The Dunes

Origin of the Dunes

Lake Michigan originally formed around 11,000 years ago when the Wisconsin Glacier began to slowly melt and recede north. As its melt rate fluctuated, the glacier left behind a variety of different natural landscapes including rolling hills, wetlands, Lake Michigan, and the dunes ridgeline.

Near the Lake Michigan shoreline, younger dune complexes show the many stages of plant succession. Wide-open beaches, grass-covered dunes, and blowouts transition into woody shrub vegetation and forested dunes. Moving further inland, older dune complexes can be seen with well-established oak forests.

Types of Dunes

There are two types of dunes: foredunes and blowout dunes. 

Dunes and beach

Foredunes

Foredunes are close to the beach and covered in vegetation like marram grass. This makes for a more stabilized dune and allows even more plant life to thrive.

Blowout dunes

Blowout dunes

Blowout dunes are caused by intense winds that rip the dunes apart. The loose sand makes a “living dune,” that can move up to several feet every year. Blowout dunes can sometimes be the result of unapproved trails, or social trails, which gradually turn into bigger and bigger areas of sand. So, please check your map to make sure you are on approved trails only!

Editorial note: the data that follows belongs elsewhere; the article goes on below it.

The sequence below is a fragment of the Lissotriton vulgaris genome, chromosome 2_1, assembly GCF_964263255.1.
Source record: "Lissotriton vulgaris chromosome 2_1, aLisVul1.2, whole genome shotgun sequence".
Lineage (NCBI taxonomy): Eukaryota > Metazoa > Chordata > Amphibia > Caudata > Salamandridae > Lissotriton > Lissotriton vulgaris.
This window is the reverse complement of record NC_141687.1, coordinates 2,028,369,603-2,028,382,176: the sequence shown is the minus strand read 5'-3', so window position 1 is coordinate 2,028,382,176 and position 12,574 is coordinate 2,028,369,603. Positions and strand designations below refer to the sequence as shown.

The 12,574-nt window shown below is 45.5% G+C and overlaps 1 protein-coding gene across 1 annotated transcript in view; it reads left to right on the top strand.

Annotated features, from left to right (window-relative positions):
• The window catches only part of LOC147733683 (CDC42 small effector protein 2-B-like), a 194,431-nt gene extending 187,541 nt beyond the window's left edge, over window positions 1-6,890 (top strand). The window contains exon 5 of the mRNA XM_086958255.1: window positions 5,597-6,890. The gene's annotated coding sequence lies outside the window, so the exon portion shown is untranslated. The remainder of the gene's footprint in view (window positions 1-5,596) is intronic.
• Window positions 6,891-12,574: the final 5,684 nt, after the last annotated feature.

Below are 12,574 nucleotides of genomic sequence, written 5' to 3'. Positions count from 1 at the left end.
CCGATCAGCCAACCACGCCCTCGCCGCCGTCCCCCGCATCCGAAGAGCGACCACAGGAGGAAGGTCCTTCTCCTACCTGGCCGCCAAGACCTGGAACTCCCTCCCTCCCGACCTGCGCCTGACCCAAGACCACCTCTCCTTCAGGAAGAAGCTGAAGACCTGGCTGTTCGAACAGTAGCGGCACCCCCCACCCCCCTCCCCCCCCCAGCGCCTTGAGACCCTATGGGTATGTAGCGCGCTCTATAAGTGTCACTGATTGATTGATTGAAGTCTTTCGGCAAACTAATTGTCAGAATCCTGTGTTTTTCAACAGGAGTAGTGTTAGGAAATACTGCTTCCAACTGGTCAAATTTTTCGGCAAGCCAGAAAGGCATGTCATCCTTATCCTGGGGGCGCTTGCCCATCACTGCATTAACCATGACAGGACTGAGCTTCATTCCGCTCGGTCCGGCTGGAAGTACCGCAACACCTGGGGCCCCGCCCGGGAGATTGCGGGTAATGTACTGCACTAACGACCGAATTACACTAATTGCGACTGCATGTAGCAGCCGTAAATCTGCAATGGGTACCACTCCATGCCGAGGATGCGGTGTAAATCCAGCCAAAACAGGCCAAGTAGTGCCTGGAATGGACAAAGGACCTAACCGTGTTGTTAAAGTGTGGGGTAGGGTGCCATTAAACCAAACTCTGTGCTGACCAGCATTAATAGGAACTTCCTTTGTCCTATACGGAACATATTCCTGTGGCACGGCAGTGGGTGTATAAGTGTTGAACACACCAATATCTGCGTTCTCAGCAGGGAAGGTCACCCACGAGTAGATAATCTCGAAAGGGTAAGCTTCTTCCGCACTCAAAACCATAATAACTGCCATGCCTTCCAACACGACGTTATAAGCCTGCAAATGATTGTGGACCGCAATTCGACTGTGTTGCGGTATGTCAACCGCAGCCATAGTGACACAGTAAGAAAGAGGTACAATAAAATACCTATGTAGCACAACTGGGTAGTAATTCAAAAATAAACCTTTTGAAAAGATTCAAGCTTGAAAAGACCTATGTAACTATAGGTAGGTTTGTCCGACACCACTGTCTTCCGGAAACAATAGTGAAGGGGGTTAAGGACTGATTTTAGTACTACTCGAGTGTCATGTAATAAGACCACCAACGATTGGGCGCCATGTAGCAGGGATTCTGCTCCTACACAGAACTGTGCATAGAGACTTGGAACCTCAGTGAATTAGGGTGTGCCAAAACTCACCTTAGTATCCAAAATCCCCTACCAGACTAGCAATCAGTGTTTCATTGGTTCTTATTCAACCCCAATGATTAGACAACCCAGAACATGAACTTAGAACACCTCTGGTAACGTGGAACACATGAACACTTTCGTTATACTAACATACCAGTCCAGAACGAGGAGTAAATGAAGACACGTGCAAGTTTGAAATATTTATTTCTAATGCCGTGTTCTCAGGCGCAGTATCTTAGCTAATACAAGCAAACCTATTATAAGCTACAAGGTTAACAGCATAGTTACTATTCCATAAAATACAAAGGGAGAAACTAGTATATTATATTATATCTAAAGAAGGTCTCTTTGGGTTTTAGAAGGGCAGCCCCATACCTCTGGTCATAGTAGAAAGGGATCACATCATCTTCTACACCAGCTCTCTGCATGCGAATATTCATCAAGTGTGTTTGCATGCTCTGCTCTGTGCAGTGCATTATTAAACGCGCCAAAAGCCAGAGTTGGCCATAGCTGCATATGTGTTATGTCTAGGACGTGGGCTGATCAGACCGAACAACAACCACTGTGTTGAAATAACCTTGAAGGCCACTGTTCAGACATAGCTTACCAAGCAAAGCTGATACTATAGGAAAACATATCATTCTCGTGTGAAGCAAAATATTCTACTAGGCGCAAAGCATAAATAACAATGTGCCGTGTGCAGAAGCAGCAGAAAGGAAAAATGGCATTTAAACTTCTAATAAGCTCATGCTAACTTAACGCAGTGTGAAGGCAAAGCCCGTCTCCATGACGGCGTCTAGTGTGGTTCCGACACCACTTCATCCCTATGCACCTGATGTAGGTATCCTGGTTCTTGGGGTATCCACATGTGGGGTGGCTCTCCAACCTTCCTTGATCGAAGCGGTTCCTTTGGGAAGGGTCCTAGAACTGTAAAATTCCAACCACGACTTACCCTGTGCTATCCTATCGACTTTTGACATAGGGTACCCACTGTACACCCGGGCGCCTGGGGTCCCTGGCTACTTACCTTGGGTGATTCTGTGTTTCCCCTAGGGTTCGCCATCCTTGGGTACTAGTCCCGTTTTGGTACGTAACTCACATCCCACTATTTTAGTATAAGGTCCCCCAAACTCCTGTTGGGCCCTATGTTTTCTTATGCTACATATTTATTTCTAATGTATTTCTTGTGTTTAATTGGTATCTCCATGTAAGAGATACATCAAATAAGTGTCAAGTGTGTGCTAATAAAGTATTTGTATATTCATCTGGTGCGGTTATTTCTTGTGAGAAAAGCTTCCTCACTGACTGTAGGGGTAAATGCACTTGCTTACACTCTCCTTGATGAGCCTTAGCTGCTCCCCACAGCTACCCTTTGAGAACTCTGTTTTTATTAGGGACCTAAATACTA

FAQ

Whether you’re just starting or in the final planning stages, our collection of frequently asked questions might give you a few more things to think about when traveling to the Indiana…

Beach Closures & Safety

With nine beaches and all this coastline, there are plenty of ways to enjoy our shores. But lakeside fun should never come at the price of safety. Here are a few tips to keep you up-to-date on…

Entry Fees

The Indiana Dunes is made up of two different parks—the Indiana Dunes National Park and the Indiana Dunes State Park.

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